4 Comments

Summary:

Earlier this week, O’Reilly’s Safari Books Online launched Creative Edge, a portal built for creative professionals. It’s an on-demand digital library of useful tutorial and reference content: videos, books and tutorials from a range of different publishers,

O’Reilly’s Safari Books Online earlier this week launched Creative Edge, a portal built for creative professionals. It’s an on-demand digital library of useful content — videos, books and tutorials — from a range of different publishers, including O’Reilly, New Riders, Peachpit, Wiley and Microsoft Press. There are more than 3,000 items in the collection, covering topics ranging from web design and development to animation, 3-D modeling and photography.

The folks at Creative Edge were kind enough to offer me the chance to look over the service, so I’ve been checking it out over the past week or so. There are two main ways to find content in the vast collection: browsing through it and searching. You can browse the collection by subject (for example, CAD or photography), by product (for example, CS4 or Cubase) or brand (for example, New Riders or Missing Manuals). When browsing, you can use the drop-down menu to only display videos, books or Short Cuts (shorter content on specific topics).

You can also use the search tool, which I find particularly handy as it does a full-text search of all of the books in the collection. You can then sort search results by relevancy, popularity or when they were added to the collection (useful if you want to exclude out-of-date material). You can use the tabs at the top of the screen to limit search results for books or videos, and you can tag and “favorite” content that you’d like to come back to later.

The online book viewing experience is great. Content loads quickly, it’s easy to read and there’s a table of contents on the left-hand side of the page which makes it fast to flip between sections. You can add your own notes and bookmarks, and search within books. The video experience doesn’t feel quite as polished; opening a video just opens a player in a new window — and it’s not as easy to find specific bits of information as there’s no search or table of contents. Any required supplemental files (code samples or graphics, for example) are provided for each video and book.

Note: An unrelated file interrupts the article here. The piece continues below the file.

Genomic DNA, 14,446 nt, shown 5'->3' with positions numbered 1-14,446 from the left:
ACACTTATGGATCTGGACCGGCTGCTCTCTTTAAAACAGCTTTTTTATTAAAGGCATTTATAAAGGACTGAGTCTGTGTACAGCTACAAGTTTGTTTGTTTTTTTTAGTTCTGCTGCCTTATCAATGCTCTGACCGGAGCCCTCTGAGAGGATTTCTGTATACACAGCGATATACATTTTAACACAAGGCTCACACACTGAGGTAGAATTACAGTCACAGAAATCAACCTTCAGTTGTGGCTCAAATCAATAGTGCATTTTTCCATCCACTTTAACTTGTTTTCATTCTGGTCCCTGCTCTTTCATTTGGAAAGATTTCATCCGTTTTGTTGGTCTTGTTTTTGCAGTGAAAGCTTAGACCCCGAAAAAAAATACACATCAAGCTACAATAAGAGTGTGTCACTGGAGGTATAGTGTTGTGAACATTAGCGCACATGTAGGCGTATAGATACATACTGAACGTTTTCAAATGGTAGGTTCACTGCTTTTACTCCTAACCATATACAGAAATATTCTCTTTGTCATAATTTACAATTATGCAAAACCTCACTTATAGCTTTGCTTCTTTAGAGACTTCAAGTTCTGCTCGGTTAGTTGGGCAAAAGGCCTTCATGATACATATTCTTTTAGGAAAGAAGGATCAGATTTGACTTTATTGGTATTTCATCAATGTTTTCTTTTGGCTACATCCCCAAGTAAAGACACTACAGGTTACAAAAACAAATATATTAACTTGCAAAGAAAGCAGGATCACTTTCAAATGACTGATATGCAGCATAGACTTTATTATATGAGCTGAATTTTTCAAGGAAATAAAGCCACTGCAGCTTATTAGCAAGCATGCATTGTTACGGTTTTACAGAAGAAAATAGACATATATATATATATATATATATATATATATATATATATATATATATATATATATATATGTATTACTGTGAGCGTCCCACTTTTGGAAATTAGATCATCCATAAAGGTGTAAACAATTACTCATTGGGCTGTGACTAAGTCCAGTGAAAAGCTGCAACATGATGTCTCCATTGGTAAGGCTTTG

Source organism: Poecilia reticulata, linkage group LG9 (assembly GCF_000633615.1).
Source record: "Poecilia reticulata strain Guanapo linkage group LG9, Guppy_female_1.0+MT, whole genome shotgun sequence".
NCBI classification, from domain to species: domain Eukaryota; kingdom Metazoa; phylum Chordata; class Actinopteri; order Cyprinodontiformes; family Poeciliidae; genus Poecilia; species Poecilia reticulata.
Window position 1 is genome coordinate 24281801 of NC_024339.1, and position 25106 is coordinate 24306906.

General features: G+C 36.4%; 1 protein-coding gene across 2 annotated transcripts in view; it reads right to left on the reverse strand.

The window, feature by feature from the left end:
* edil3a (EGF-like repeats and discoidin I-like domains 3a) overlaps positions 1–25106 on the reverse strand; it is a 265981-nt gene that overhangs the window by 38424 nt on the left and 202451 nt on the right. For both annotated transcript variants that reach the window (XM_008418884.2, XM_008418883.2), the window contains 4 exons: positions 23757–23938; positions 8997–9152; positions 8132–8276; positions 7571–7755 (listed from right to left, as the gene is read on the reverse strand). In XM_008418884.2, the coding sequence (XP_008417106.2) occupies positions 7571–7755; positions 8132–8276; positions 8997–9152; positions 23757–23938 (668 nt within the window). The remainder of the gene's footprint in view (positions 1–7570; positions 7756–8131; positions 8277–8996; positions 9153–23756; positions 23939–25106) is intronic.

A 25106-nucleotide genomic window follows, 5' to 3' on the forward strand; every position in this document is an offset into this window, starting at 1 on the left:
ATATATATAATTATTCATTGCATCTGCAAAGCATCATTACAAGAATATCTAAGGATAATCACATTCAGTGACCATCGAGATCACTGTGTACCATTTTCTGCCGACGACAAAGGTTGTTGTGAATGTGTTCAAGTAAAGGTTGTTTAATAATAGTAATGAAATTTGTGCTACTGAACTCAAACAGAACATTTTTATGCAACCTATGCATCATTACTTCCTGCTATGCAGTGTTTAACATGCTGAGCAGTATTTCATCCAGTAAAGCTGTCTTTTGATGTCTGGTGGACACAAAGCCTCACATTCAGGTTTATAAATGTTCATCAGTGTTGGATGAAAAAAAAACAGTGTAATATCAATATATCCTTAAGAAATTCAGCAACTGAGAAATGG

Access to Creative Edge’s entire library requires a $24.99 monthly subscription (though it’s currently available for an introductory price of $19.99/month), which, given the size of its library, seems like a reasonable price if your book-buying budget is anywhere near that amount.

Have you tried Creative Edge or Safari? How do you find they compare to buying “dead tree” books?

  1. Creative Edge sounds like a valuable piece of software and it does have a nice, clean look to it (from what I can tell from these pictures) which I appreciate.

    But I’d be much more likely to try it if it didn’t require a monthly subscription. For some reason that really turns me off. I don’t like the idea of adding another recurring expense to my budget.

  2. We have a sub. to Safari Books but I don’t see Creative Edge in here…is that a separate fee?

    1. It’s separate product that runs off a different domain.

  3. it is very confusing the difference between safari and creative edge. the sites seem to have overlapping books but the interfaces are miles apart and cost different.

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